I think we’ll agree that this is blunt, but we must consider that if this truly came from the Lord then getting offended would only be evil. But, if this is the truth, hopefully all of us would do everything in our power to obey the Lord. Members of the Church believe it is true and it will be impossible to disprove it. Only through the Spirit and personal revelation can things of God be taught.

  21. no church is better than any other,all are equally good or
    bad. if you honestly belive that yours is the only way to
    heaven,then you will be turned away at the gates,for
    all the right reasons. ( your memory is the gate )
    dislike of other people due to thier choice/no choice of religeon is an evil trait,that shows no compassion for what
    this life we have is really about.
    there is no heaven or hell after death,just peace of mind in the last few moments of reflection.
    cowards fear death,because they are afraid of the life they
    have now, they wish for something more (do the lotto )
    be a good ,honest,decent person , you will get your
    rewards now. not in a afterlife that does not exist.
    bert clark – ( normal working man – not educated but
    nearer the truth than most preachers )

  22. bret,

    That’s just an excuse for saying I don’t have to change my ways and I don’t have to do any work to find the truth.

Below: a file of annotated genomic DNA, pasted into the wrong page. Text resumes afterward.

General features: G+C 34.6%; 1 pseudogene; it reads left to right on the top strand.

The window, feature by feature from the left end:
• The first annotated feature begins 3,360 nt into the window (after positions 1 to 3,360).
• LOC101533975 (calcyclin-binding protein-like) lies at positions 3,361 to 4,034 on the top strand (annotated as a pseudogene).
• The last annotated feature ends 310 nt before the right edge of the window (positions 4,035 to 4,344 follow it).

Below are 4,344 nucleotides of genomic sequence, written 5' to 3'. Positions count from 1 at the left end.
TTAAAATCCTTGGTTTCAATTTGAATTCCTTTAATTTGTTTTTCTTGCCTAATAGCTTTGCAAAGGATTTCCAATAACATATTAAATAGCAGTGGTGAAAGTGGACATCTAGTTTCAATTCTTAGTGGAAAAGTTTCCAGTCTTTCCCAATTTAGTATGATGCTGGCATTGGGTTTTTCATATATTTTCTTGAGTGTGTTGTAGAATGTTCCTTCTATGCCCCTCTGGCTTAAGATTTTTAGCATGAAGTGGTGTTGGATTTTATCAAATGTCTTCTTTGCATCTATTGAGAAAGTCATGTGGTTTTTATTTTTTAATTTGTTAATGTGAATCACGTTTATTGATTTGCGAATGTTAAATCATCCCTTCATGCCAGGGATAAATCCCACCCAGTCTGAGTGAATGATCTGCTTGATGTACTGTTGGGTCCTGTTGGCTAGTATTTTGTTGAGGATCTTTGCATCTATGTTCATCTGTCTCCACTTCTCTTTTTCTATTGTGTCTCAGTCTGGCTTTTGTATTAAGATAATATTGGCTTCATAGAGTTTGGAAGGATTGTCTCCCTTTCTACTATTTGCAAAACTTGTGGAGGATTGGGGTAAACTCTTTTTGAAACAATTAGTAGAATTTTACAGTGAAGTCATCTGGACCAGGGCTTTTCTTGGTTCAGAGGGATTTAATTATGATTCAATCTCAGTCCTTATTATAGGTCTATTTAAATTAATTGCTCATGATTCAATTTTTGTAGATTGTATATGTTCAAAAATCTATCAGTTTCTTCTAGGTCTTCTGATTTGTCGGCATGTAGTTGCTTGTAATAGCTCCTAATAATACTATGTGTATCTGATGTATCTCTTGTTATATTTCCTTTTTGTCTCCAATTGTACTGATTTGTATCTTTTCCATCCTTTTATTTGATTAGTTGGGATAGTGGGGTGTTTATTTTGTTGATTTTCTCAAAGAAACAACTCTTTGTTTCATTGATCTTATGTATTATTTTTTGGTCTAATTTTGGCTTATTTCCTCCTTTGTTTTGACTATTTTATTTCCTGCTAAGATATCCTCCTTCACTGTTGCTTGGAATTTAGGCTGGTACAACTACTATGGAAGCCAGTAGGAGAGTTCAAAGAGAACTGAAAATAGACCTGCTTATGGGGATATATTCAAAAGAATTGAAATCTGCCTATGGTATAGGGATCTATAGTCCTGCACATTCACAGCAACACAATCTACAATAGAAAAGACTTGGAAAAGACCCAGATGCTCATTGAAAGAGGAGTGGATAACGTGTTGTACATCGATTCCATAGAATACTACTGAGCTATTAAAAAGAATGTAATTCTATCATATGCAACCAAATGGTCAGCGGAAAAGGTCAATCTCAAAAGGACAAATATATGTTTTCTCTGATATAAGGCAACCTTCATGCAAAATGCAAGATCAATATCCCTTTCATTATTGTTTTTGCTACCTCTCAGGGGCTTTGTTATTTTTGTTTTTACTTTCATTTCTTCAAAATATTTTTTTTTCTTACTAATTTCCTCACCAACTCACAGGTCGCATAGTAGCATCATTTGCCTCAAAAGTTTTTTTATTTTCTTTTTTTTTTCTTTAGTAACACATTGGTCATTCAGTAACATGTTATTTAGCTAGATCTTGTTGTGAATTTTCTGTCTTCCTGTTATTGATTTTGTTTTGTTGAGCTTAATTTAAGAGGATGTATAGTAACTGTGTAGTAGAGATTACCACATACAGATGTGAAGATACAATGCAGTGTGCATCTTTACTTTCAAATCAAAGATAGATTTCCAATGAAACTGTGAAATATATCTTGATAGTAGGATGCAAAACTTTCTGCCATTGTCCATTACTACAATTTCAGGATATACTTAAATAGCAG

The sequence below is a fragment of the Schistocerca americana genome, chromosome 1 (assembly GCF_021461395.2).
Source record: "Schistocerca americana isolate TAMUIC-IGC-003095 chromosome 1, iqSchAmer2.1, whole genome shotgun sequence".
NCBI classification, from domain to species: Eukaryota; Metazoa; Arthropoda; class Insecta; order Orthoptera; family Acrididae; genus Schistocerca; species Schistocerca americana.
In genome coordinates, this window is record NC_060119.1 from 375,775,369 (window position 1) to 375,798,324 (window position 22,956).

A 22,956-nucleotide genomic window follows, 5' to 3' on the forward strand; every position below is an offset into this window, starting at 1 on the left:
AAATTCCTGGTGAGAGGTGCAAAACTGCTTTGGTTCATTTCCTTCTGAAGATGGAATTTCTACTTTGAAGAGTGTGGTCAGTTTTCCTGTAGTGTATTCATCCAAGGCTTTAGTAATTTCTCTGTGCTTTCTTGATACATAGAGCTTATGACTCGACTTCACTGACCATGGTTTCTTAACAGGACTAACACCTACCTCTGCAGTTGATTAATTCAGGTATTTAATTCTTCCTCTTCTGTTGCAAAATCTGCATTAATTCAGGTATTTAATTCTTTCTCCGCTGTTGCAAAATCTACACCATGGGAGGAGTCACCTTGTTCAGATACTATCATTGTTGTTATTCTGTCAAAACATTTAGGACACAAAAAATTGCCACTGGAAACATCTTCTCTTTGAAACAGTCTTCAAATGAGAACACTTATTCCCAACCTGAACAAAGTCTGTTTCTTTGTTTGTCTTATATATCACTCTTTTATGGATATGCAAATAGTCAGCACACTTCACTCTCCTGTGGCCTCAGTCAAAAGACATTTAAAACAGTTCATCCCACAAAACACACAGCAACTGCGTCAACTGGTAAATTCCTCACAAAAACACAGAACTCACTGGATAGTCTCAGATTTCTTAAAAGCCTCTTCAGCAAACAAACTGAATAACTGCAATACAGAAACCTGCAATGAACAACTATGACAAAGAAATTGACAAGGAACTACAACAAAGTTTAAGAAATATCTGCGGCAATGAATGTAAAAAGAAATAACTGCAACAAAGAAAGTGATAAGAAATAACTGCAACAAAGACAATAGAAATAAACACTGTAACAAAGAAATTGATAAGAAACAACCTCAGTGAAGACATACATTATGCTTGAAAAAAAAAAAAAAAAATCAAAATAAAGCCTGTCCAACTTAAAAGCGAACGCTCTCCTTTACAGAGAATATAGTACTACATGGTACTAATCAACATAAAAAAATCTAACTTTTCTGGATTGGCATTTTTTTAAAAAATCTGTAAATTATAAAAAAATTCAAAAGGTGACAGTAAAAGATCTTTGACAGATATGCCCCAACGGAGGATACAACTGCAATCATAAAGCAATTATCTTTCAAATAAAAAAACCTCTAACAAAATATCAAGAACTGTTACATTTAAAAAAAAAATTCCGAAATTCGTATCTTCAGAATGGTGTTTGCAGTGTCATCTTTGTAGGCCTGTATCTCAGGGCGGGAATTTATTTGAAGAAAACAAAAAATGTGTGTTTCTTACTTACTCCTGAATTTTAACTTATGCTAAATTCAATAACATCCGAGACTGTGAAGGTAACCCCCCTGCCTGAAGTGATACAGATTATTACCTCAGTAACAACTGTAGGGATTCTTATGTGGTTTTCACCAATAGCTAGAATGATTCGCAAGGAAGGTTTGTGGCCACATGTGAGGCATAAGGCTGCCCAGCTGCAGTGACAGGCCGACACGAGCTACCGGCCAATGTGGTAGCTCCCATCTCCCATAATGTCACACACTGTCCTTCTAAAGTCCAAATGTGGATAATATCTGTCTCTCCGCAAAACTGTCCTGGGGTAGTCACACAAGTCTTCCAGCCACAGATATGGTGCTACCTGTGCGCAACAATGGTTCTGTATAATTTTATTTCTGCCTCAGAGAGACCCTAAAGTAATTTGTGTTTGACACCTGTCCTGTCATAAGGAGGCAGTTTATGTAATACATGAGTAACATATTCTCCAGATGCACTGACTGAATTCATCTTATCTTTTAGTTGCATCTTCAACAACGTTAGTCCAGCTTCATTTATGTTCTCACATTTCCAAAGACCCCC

Or it’s just a cop-out. “I’ll never find the truth anyway, so please stop nagging me about it.”

    And what about the intolerance that you show toward those who actually believe in absolute truth claims?

    I find that relativism is often just an excuse for being intellectually lazy. The convenient answer for people who don’t give a damn what their fellow human beings think or believe, and can’t be bothered to get off their butts and find out.

  23. “For it shall come to pass in that day that the churches which are built up, and not unto the Lord, when the one shall say unto the other: Behold, I, I am the Lord’s; and the others shall say: I, I am the Lord’s; and thus shall every one say that hath built up churches, and not unto the Lord.” (2 Nephi 28:3.)

  24. I find that relativism is often just an excuse for being intellectually lazy. The convenient answer for people who don’t give a damn what their fellow human beings think or believe, and can’t be bothered to get off their butts and find out.

    I don’t think that’s entirely fair, though.